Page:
Aeon
The town I live in
October 19th, 2017, 04:01 AM

Boyle Heights, east of downtown Los Angeles, is a predominantly Latino neighbourhood where some three in 10 people live below the poverty line. When a number of largely white-owned art galleries started opening here over the past few years, a familiar narrative began to emerge: new businesses and more affluent tenants moved in, followed by rent rises that forced out longtime residents. But while many young activists in Boyle Heights have loudly and aggressively protested the art galleries, Guadalupe Rosales – a successful artist and Boyle Heights native committed to preserving the history of her neighbourhood – doesn’t find the issues around gentrification to be quite so cut and dry. Treating a controversial subject with unusual nuance and care, Rosales’s short documentary The Town I Live In, co-directed by the US filmmaker Matt Wolf, examines the vexing topic of gentrification without resorting to any overly easy answers.

By Aeon Video

Watch at Aeon

Kids? Just say no
October 19th, 2017, 04:01 AM

You don’t have to dislike children to see the harms done by having them. There is a moral case against procreation

By David Benatar

Read at Aeon

What happened when I made my students turn off their phones
October 18th, 2017, 04:01 AM

As a teacher who has long witnessed and worried about the impacts of technology in the classroom, I constantly struggle to devise effective classroom policies for smartphones. I used to make students sing or dance if their phones interrupted class, and although this led to some memorable moments,...

By Joelle Renstrom

Read at Aeon

Treat people as citizens
October 18th, 2017, 04:01 AM

How a generation of political thinkers has underestimated the abilities of ordinary people and undermined democracy

By Nicholas Tampio

Read at Aeon

Ballet rotoscope
October 17th, 2017, 04:01 AM

Taking inspiration from the rotoscope – an early filmmaking device that allowed animators to trace over live-action – the Japanese design group EUPHRATES used an innovative computer algorithm to capture outlines and extract other information from a video of a ballerina, Kurimu Urabe of the Bolshoi, dancing in a ballet studio. Working from that information, the filmmakers created dynamic animations to interact with the dancer. The resulting short video, Ballet Rotoscope, is an inspired and extremely satisfying slice of augmented reality.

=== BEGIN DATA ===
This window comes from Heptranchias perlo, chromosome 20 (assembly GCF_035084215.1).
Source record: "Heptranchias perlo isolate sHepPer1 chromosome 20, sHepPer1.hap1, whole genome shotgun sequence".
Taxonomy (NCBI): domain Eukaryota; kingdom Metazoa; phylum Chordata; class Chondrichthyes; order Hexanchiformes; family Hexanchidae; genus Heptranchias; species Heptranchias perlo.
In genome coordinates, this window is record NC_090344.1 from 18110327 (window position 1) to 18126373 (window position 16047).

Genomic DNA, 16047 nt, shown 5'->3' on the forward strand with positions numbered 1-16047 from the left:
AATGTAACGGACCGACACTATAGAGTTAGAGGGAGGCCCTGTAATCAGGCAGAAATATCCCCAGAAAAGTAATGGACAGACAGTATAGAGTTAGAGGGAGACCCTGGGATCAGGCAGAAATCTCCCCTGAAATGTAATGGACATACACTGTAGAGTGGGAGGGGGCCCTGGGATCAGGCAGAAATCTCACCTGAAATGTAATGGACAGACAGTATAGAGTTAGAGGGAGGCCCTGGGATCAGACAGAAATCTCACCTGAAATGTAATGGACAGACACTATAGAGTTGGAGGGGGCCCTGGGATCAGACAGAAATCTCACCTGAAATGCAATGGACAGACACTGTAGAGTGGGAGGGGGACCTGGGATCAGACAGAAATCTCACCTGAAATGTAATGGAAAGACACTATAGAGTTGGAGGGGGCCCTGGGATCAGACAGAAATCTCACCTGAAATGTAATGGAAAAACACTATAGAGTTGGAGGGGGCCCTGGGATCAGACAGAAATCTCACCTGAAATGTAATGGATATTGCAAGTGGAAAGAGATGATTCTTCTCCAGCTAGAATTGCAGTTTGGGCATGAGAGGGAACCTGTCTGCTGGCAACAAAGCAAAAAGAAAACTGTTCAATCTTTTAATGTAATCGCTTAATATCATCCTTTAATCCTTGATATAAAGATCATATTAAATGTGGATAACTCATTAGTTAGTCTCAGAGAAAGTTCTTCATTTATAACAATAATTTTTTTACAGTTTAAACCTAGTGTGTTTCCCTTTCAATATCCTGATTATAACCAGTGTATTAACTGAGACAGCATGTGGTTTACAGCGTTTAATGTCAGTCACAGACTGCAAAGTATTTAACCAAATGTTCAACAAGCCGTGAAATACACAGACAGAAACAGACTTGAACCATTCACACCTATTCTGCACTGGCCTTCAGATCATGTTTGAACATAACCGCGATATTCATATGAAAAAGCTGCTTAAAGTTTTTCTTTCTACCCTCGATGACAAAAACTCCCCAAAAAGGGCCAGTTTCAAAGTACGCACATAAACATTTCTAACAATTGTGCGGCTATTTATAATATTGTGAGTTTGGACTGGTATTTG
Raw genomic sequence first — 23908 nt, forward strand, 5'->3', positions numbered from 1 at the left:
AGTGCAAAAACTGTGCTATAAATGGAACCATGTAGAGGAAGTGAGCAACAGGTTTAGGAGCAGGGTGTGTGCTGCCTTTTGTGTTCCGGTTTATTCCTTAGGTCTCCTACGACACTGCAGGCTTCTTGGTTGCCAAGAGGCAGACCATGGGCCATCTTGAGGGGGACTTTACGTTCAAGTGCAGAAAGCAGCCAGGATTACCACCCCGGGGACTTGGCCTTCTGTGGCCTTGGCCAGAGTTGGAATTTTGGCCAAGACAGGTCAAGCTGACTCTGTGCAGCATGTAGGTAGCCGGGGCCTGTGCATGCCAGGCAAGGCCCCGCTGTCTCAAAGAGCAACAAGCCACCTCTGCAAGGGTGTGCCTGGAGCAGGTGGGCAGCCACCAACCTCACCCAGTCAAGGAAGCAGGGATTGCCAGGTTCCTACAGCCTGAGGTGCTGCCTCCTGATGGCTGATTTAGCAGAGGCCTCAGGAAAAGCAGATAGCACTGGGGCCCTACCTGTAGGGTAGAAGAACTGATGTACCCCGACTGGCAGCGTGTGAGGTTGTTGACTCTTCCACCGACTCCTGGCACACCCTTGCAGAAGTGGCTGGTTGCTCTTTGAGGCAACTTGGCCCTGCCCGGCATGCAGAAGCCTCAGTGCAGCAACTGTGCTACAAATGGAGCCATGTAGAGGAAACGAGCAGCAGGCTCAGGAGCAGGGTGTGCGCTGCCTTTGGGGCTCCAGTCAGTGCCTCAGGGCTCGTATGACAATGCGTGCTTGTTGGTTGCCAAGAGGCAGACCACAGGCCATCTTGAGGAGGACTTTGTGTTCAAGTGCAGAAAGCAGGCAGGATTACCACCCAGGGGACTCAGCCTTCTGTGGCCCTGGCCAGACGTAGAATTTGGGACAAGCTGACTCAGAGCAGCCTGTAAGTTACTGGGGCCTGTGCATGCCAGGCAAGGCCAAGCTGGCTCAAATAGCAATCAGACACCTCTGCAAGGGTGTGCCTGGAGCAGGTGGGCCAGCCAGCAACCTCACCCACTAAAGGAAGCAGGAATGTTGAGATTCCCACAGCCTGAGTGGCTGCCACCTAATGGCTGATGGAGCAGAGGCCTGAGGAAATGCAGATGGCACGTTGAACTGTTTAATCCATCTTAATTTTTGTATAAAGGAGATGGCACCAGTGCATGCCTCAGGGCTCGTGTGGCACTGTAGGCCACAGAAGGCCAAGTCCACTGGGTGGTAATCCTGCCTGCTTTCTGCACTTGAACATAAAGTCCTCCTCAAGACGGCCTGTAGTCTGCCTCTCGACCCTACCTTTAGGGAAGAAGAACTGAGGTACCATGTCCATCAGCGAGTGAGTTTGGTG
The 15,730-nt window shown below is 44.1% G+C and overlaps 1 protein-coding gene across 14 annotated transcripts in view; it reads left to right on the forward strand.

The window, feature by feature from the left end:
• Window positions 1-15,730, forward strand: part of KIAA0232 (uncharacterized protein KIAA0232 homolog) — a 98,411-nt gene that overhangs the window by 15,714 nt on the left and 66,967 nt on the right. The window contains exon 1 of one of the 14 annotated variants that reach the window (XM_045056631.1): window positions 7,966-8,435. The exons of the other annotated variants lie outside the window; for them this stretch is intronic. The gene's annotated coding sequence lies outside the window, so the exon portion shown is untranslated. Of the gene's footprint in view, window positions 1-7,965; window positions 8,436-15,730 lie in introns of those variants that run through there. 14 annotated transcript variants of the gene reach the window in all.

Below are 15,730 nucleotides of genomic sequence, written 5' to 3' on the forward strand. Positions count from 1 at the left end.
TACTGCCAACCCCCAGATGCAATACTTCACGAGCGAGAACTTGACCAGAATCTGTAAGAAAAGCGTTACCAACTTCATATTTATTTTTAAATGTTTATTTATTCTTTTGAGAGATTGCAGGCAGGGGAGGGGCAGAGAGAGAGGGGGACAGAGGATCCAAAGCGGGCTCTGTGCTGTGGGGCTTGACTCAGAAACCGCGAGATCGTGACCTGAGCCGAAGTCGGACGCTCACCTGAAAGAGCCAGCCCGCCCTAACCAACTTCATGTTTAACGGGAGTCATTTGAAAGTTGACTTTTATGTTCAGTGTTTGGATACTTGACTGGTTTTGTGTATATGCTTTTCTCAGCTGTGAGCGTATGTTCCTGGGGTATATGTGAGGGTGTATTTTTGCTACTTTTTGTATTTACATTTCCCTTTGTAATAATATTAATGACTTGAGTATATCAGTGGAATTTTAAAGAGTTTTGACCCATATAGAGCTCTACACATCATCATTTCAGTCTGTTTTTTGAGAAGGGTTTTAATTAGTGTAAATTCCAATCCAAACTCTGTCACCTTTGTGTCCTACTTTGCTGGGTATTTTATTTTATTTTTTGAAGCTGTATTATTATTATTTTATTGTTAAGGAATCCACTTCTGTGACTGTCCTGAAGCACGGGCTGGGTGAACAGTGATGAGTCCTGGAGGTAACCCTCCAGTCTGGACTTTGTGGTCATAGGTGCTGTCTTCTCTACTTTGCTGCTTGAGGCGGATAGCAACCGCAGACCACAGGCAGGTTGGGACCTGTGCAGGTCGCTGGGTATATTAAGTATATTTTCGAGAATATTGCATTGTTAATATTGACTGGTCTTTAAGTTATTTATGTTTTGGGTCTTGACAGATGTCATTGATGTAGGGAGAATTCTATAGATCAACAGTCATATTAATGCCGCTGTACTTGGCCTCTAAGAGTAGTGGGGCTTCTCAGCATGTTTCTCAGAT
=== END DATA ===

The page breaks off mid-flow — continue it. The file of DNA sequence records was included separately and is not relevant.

Via Kottke

By Aeon Video

Watch at Aeon

Why the trial by ordeal was actually an effective test of guilt
October 17th, 2017, 04:01 AM

The quest for criminal justice is fraught with uncertainty. Did the defendant commit the crime, or is he a victim of incriminating circumstances? Is he guilty as charged, or has he been charged guilty by an overzealous prosecutor? Unsure about the truth, we often end up guessing ‘He did it’ when ...

By Peter T Leeson

Read at Aeon

Intimate spaces
October 17th, 2017, 04:01 AM

In his Poetics of Space, Gaston Bachelard created a philosophy of at-homeness, rich in emotion and memory

By Gillian Darley

Read at Aeon

Promise
October 16th, 2017, 04:01 AM

In his intimate and personal film Promise, the French-based South Korean director Jéro Yun takes us on visits to a Paris hostel where he has formed a friendship with the owner, a woman who reminds him of his mother whom he hasn't seen in a decade. In a poignant echo, the woman has been unable to see her own son for nine years, fearing that a trip back to China would mean losing her visa. Spare but filled with feeling, Yun’s short documentary evokes the aching yearning of people far from home and family – people for whom surrogates and substitutes offer a touch of solace that never is quite enough. Snowy exteriors and shadowy interiors provide a beautifully moody backdrop for this bittersweet story of two people whose meaning to each other in the present moment is inescapably tethered to their pasts.

By Aeon Video

Watch at Aeon

‘Know thyself’ is not just silly advice: it’s actively dangerous
October 16th, 2017, 04:01 AM

There is a phrase you are as likely to find in a serious philosophy text as you are in the wackiest self-help book: ‘Know thyself!’ The phrase has serious philosophical pedigree: by Socrates’ time, it was more or less received wisdom (apparently chiselled into the forecourt of the Temple of Apoll...

By Bence Nanay

Read at Aeon

Does science need mavericks?
October 16th, 2017, 04:01 AM

Staid and conformist, science risks losing its creative spark. Does it need more mavericks, or are they part of the problem?

By Adrian Currie

Read at Aeon

Nixon’s coming
October 13th, 2017, 04:01 AM